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Vintage Radio Shack MURS radios

Discussion in 'MURS / FRS / GMRS' started by Farmer Brown, Sep 8, 2019.

  1. Farmer Brown

    Farmer Brown New Member

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    Yes, this is something else that I overlooked through the years. I friend explained about it today and I was wondering about the New vs the Old. The new china handheld models are on sale for $28-$38 vs used RS mobile models for $99.
    Anyone have advice/experience on this subject?


     

  2. w9cll

    w9cll W9WDX Amateur Radio Club Member

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    The R/S stuff is over priced but legal on Murs. The Chinese rigs are not legal for Murs unless specified.
     
  3. Farmer Brown

    Farmer Brown New Member

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    w9cll

    Thank you for your information!!
     
  4. w9cll

    w9cll W9WDX Amateur Radio Club Member

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  5. Farmer Brown

    Farmer Brown New Member

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    That's really neat
     
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  6. w9cll

    w9cll W9WDX Amateur Radio Club Member

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    The cool thing about MURS is the use of external antenna's. FRS you can't (legally) use a different antenna, with MURS you can put a base antenna 60' high if you want. You are still limited to 2 watts but an antenna with gain will help there. I use MURS when camping, everyone in the campground is on FRS, nobody is using MURS.
     
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  7. Farmer Brown

    Farmer Brown New Member

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    Very informative. So for instance, if one had a base antenna up 25' and a unit with a mobile antenna. Wonder would 30 - 40 miles be out of range?
     
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  8. Woody-202

    Woody-202 Active Member

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    Given the 2 watt maximum output I wouldn't say it's impossible, but pretty darn close. Now if you happen to catch some tropospheric ducting you could have some fun.
     
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  9. Jay Mojave

    Jay Mojave Well-Known Member

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    Last year I helped out the local Jeep Club run a poker run jeeps stopping at certain locations to pick up a card, and the one who got the most was the winner and got some sort of prize. I kept an ear out for everyone should there be a problem like getting lost or stuck.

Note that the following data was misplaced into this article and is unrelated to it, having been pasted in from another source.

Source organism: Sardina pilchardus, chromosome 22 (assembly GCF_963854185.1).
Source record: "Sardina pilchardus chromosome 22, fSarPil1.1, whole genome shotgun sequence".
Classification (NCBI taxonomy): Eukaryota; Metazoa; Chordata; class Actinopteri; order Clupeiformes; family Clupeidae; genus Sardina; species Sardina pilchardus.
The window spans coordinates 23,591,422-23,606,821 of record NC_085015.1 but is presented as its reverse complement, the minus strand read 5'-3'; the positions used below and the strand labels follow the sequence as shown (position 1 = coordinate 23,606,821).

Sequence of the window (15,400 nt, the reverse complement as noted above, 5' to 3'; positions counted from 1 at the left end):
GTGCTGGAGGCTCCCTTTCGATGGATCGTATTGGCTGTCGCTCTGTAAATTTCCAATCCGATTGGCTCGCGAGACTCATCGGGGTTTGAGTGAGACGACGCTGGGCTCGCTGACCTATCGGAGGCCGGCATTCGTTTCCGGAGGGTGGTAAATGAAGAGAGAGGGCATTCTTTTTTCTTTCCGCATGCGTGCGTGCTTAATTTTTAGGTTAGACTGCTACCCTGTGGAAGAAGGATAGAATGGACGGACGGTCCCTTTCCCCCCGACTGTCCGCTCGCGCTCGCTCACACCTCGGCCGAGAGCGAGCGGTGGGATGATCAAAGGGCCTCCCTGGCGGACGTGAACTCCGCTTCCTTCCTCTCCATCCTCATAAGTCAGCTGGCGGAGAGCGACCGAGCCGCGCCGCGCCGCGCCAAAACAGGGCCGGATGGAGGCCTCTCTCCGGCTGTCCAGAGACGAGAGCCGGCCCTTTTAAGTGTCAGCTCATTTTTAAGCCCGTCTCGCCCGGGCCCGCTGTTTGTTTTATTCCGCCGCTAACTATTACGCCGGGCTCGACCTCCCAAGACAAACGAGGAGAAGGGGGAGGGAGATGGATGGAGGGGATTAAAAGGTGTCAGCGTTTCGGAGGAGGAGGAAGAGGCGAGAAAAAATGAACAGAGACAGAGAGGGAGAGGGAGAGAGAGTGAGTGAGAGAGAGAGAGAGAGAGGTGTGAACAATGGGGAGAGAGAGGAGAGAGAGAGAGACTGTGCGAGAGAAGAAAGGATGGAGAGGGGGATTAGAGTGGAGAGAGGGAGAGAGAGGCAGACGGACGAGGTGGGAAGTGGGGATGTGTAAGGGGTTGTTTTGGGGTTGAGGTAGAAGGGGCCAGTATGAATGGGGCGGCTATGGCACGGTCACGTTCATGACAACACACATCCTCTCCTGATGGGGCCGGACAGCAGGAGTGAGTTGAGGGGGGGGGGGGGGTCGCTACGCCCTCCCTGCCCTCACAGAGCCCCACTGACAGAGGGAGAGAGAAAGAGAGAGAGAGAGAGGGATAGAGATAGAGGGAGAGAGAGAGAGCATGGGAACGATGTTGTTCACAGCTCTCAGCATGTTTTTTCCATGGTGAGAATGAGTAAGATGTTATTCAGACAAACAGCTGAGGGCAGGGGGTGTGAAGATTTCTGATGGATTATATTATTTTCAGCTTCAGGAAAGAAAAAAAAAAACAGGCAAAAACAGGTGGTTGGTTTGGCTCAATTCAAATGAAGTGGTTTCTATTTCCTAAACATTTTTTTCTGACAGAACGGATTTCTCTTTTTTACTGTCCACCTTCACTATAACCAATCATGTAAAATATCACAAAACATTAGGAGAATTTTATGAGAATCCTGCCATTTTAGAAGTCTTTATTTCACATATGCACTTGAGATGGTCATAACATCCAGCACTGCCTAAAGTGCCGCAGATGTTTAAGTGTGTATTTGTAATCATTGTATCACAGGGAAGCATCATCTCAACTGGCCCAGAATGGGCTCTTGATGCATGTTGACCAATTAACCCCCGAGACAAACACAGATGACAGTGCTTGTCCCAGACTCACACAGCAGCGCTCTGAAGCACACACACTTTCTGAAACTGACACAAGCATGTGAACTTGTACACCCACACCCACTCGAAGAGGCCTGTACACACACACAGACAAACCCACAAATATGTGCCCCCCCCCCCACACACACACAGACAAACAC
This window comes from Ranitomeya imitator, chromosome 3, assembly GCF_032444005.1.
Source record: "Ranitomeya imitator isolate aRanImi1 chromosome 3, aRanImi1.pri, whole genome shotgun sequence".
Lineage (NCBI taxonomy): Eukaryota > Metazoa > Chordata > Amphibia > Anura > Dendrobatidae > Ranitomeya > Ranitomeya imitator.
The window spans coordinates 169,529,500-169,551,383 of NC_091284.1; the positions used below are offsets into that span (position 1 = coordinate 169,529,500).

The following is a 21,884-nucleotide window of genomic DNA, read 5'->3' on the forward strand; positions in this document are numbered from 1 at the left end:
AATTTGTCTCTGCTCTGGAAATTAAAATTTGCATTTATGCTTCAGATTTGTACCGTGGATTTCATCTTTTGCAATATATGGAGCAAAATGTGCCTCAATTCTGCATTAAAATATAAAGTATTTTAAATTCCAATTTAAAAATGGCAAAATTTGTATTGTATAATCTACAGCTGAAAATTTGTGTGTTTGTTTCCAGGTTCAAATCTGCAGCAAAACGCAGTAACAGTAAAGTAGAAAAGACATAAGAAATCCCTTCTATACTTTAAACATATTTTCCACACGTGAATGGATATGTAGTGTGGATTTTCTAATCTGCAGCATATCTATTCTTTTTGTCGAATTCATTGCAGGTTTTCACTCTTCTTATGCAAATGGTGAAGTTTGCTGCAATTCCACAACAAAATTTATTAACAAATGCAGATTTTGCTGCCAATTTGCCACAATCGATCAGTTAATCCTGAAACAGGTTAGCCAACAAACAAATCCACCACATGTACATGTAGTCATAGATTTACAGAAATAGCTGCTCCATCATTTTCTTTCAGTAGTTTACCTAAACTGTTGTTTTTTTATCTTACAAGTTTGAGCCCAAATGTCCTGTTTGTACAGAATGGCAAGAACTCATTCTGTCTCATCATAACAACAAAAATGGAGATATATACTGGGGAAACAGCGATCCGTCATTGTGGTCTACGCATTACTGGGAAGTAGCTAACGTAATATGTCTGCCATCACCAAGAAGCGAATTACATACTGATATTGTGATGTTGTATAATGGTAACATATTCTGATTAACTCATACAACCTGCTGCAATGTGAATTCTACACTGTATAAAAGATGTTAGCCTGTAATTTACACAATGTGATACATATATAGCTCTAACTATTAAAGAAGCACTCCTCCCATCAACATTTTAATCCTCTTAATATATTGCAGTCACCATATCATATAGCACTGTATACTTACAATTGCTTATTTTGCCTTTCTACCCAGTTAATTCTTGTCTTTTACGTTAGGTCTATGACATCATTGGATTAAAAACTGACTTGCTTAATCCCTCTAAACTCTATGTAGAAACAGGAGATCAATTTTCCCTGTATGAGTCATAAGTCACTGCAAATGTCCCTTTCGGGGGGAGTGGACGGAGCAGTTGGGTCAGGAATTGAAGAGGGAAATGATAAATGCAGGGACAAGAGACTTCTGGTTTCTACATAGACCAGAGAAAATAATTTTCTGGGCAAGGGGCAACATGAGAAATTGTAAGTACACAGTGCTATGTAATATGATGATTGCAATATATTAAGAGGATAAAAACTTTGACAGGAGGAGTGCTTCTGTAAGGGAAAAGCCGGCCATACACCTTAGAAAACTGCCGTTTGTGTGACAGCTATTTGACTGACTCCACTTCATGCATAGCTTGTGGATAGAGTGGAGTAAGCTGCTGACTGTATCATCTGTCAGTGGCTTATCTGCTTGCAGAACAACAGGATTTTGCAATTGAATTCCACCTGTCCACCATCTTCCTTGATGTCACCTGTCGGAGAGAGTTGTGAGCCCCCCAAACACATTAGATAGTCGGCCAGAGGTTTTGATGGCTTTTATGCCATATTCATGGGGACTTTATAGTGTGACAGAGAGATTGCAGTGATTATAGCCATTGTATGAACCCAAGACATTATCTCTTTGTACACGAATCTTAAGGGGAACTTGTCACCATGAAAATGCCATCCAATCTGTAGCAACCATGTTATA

I had MURS, and FRS CH 1 ( I think) and a CB Ch 15, outside external antennas, and used a VHF and UHF radios. We made VHF MURS contacts with the mobiles at least 20 miles away and over some hills. A local 50 miles away slammed in pretty good on VHF MURs ok, that was a good contact. The mobiles using FRS were hard to hear as compared to the MURS contacts. But of course the outside FRS UHF base antenna was a help. I got a photo some were of the antennas....

    Jay in the Great Mojave Desert IMG_0456.JPG
     
  10. w9cll

    w9cll W9WDX Amateur Radio Club Member

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    Completely doable if using good antennas
     
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  11. w9cll

    w9cll W9WDX Amateur Radio Club Member

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    MURS is really underutilized and works quite well. I also use GMRS as well but the license fee is steep at $85
     
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  12. ButtFuzz

    ButtFuzz Anti-BS Advocate ● WO0WOO ● Reverend Doctor

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    Legalities aside, The Ching-Chong branded dual-band (and tri-band) miniature radios such as the QYT KT-8900 mobile and the Baofeng UV 5RA HT come "factory equipped" with MURS, FRS and GMRS frequencies that can be easily programmed.

    And they cover VHF/UHF public safety frequencies, VHF-Marine frequencies, etc. etc. etc. etc. etc..
     
  13. w9cll

    w9cll W9WDX Amateur Radio Club Member

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    :whistle::whistle::whistle::whistle: ah... yeah sort of
     
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  14. sunbulls

    sunbulls Sr. Member

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    For additional voice clarity, I prefer the two Wide Band (20.00 Khz) frequencies, 154.570 Mhz or 154.600 Mhz. The other three frequencies are for Narrow Band use only. Nothing terribly wrong with Narrow band FM (11.25 Khz), but mixing Wide band with Narrow creates volume differences or distortion. My MURS compatible radios are programmed Narrow for the first three frequencies and Wide for the two highest. That way they stay married for whatever frequency I choose.
     
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  15. sunbulls

    sunbulls Sr. Member

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    You know you can always toss a portable beam made for MURS in the mobile. Hams do that sort of thing on the VHF / UHF bands all the time. If you’re out camping, setup a tripod or bumper mast on high ground and point that beam towards the base. Such enjoyment sometimes leads a person to get a ham license for additional power or a repeater they can work through.
     

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